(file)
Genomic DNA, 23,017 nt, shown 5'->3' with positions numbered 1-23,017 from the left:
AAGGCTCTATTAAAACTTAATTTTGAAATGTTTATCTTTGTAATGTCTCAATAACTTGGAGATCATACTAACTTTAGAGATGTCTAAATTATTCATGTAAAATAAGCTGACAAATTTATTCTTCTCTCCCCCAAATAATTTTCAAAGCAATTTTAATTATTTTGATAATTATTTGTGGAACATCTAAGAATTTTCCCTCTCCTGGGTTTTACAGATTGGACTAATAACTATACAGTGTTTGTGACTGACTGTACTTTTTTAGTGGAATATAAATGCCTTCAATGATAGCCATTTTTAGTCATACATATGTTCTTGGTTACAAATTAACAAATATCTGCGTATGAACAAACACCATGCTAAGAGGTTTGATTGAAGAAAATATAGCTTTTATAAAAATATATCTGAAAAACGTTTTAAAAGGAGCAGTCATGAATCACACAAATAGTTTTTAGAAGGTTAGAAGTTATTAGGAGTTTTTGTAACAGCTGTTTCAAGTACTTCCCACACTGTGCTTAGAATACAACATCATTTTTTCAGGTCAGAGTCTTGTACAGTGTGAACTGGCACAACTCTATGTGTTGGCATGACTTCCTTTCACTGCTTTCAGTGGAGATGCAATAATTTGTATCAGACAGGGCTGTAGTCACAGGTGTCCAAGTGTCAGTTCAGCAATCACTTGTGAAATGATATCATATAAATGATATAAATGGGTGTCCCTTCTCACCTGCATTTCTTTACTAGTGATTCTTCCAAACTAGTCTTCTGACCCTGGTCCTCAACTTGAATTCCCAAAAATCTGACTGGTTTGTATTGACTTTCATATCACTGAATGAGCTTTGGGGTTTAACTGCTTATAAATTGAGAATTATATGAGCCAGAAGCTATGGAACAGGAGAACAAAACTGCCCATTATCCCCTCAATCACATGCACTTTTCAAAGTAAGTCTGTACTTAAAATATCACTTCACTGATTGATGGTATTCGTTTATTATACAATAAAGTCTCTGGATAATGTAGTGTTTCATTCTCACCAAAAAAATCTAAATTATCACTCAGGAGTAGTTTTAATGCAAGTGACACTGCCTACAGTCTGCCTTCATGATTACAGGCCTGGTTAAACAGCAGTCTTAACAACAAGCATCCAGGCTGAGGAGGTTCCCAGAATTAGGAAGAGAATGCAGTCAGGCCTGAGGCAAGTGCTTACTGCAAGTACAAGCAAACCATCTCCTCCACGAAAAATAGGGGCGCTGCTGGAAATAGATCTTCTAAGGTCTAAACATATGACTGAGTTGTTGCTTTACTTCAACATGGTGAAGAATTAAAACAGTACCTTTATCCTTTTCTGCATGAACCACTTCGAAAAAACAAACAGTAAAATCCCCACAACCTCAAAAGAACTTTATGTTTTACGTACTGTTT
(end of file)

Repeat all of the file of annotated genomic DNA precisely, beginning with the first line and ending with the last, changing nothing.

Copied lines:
Genomic DNA, 23,017 nt, shown 5'->3' with positions numbered 1-23,017 from the left:
AAGGCTCTATTAAAACTTAATTTTGAAATGTTTATCTTTGTAATGTCTCAATAACTTGGAGATCATACTAACTTTAGAGATGTCTAAATTATTCATGTAAAATAAGCTGACAAATTTATTCTTCTCTCCCCCAAATAATTTTCAAAGCAATTTTAATTATTTTGATAATTATTTGTGGAACATCTAAGAATTTTCCCTCTCCTGGGTTTTACAGATTGGACTAATAACTATACAGTGTTTGTGACTGACTGTACTTTTTTAGTGGAATATAAATGCCTTCAATGATAGCCATTTTTAGTCATACATATGTTCTTGGTTACAAATTAACAAATATCTGCGTATGAACAAACACCATGCTAAGAGGTTTGATTGAAGAAAATATAGCTTTTATAAAAATATATCTGAAAAACGTTTTAAAAGGAGCAGTCATGAATCACACAAATAGTTTTTAGAAGGTTAGAAGTTATTAGGAGTTTTTGTAACAGCTGTTTCAAGTACTTCCCACACTGTGCTTAGAATACAACATCATTTTTTCAGGTCAGAGTCTTGTACAGTGTGAACTGGCACAACTCTATGTGTTGGCATGACTTCCTTTCACTGCTTTCAGTGGAGATGCAATAATTTGTATCAGACAGGGCTGTAGTCACAGGTGTCCAAGTGTCAGTTCAGCAATCACTTGTGAAATGATATCATATAAATGATATAAATGGGTGTCCCTTCTCACCTGCATTTCTTTACTAGTGATTCTTCCAAACTAGTCTTCTGACCCTGGTCCTCAACTTGAATTCCCAAAAATCTGACTGGTTTGTATTGACTTTCATATCACTGAATGAGCTTTGGGGTTTAACTGCTTATAAATTGAGAATTATATGAGCCAGAAGCTATGGAACAGGAGAACAAAACTGCCCATTATCCCCTCAATCACATGCACTTTTCAAAGTAAGTCTGTACTTAAAATATCACTTCACTGATTGATGGTATTCGTTTATTATACAATAAAGTCTCTGGATAATGTAGTGTTTCATTCTCACCAAAAAAATCTAAATTATCACTCAGGAGTAGTTTTAATGCAAGTGACACTGCCTACAGTCTGCCTTCATGATTACAGGCCTGGTTAAACAGCAGTCTTAACAACAAGCATCCAGGCTGAGGAGGTTCCCAGAATTAGGAAGAGAATGCAGTCAGGCCTGAGGCAAGTGCTTACTGCAAGTACAAGCAAACCATCTCCTCCACGAAAAATAGGGGCGCTGCTGGAAATAGATCTTCTAAGGTCTAAACATATGACTGAGTTGTTGCTTTACTTCAACATGGTGAAGAATTAAAACAGTACCTTTATCCTTTTCTGCATGAACCACTTCGAAAAAACAAACAGTAAAATCCCCACAACCTCAAAAGAACTTTATGTTTTACGTACTGTTT